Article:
In recent years, the typical media portrayal of Haiti has consistently conjured up a static image of a beleaguered nation where visible indicators of natural disaster, political instability and extreme poverty abound. Though this representation is not entirely false, it is incomplete. Haiti is well-deserving of a more fitting image that conveys its dynamism and development.
Withstanding trial and tribulation, Haiti is among the most resilient nations in the world. Like any other developing country today, Haiti is continuing to make progress despite setbacks along its way. The media misrepresents Haiti to be a place that is completely devoid of progress, forever stifled by unfortunate issues of circumstance. To the contrary, Haiti enjoys a stunningly beautiful landscape and is inhabited by hardworking, happy people with the resolve to pursue better lives for themselves and a better legacy for their country.
Ensuring that children have access to quality education is an important investment in the development of any nation. Elizabeth King, former Director of Education for the World Bank, said it best: “The human mind makes possible all development achievements from health advances and agricultural innovations to efficient public administration and private sector growth. For countries to reap these benefits fully, they need to unleash the potential of the human mind. And there is no better tool for doing so than education.”
To this end, Haiti has made quality education a top policy priority over the last decade. The Global Partnership for Education granted $24.1 million in funding to improve primary education access, school performance and enrollment in Haiti.
In the last four years, Haiti has enrolled more than 73,000 students in primary education, built six additional classrooms, developed and employed more than 3,500 qualified teachers at the primary level and implemented a learning assessment system for primary education. Furthermore, the grant has helped increase student attendance to 83.5 percent in disadvantaged areas and made nutrition and health programs accessible to more than 100,000 children.
Suggesting that there is a dearth of economic stimulus is a particularly damaging way that the media misrepresents Haiti. It is true that many Haitians live on less than $2 a day, but economic opportunity continues to develop in the country to counteract extreme poverty.
With a climate that supports the cultivation of important cash crops like cacao and mango, as well as several staple crops, Haiti has a promising agricultural sector. USAID has worked with the country to develop sustainable agricultural techniques that increase production, improve food security and strengthen agricultural markets, ultimately increasing agricultural incomes and helping to develop and support small and medium enterprises to spur investment opportunity in the country.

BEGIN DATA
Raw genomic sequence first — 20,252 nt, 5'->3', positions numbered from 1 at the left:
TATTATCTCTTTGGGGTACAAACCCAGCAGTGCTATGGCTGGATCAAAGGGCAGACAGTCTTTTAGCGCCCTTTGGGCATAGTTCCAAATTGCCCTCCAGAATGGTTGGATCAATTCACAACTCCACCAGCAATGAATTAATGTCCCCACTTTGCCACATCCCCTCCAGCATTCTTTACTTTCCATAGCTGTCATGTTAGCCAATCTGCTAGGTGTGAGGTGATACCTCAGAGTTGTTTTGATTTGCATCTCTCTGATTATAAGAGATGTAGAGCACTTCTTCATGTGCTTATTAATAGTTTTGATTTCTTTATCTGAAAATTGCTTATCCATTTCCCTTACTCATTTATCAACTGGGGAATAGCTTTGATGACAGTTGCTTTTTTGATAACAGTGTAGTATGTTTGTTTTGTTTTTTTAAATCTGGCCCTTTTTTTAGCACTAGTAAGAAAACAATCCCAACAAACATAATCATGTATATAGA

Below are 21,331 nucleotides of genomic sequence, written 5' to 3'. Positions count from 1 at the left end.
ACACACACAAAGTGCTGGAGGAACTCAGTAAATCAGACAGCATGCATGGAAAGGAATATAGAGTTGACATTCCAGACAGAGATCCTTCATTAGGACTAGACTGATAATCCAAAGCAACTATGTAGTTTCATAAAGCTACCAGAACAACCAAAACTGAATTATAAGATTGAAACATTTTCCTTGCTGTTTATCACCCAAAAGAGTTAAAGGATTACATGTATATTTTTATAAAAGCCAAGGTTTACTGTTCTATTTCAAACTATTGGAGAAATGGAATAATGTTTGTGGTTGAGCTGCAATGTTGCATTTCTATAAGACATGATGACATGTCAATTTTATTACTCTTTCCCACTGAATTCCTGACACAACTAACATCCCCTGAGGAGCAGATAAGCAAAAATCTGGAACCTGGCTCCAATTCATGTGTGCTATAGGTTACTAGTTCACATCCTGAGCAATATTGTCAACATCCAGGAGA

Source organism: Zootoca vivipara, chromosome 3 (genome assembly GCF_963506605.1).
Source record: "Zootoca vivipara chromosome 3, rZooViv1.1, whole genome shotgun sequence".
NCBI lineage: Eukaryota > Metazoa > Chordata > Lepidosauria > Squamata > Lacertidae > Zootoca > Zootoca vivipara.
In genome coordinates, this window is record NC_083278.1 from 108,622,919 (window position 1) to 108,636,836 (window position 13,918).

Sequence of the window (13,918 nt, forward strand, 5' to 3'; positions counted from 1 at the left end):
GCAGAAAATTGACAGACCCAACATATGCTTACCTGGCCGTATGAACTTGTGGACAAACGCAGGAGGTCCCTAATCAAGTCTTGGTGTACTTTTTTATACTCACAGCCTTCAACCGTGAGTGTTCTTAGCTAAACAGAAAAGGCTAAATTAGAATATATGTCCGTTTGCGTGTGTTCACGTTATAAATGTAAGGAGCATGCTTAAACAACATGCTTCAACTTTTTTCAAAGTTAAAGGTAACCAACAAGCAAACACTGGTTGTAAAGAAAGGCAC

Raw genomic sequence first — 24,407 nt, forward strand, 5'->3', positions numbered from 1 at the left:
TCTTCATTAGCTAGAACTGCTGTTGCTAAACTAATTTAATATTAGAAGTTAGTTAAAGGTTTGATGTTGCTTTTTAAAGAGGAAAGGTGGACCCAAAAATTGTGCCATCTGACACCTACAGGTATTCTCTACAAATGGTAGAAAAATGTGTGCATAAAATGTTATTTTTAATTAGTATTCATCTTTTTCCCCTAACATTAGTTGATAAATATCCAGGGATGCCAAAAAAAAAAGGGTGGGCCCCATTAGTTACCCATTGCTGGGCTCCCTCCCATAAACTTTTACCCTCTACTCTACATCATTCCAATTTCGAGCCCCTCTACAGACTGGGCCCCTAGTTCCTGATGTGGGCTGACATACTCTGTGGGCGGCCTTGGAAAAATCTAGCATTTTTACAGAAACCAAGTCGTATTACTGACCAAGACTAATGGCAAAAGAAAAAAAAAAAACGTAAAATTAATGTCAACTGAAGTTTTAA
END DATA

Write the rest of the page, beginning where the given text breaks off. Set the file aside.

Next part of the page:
Much of the media misrepresents Haiti by failing to cover recent tech advancements at work within the country. Surtab, Haiti’s answer to Apple and Samsung, has become a shining example of successful tech innovation in the country. Surtab develops and delivers a range of electronic mobile devices throughout the Caribbean and the African continent. The company employs a highly-skilled workforce, many of whom are women, and is helping to drive private sector development.
In June, Haiti will host its second annual Haiti Tech Summit, which will be attended by local and international industry leaders, digital marketers and innovators. Keynote speakers include lead developers from Facebook and Google as well as several notable figures from around the world. Aggregating some of the best tech thinkers and creators in the industry, the Haiti Tech Summit aims to accelerate local entrepreneurship and to bring global attention to Haiti’s emerging markets.
The media misrepresents Haiti by suggesting that the country is too poor and too battered by earthquakes and hurricanes to be beautiful. The Dominican Republic and Haiti are co-located on the island of Hispaniola. They both boast beautiful beaches with glittering turquoise waters, rolling mountains and temperate, tropical weather, but only the Dominican Republic is celebrated as a place that’s worth visiting.
Despite unfair media portrayals, Haiti has been gaining traction over the last five years as a tourist destination. Haiti offers potential travelers breathtaking landscapes, complicated history and rich culture. Resort towns like Jacmel and Cap Haitien boast scenic coastal views, opulent dining and luxe accommodations that rival those of top beach communities around the world.
According to MSN, expatriate designer Victor Glemaud recently returned to Haiti after having left more than a decade ago. The country he came back to shattered his expectations: “What I was expecting from the media, and all the perceptions around the world about Haiti, were nonexistent. I saw the same vibrancy, the same resilience I remember from growing up. . . I was expecting devastation, and I didn’t see that.” Contrary to popular portrayals of the Caribbean nation, Haiti is a beautiful, thriving country.
– Chantel Baul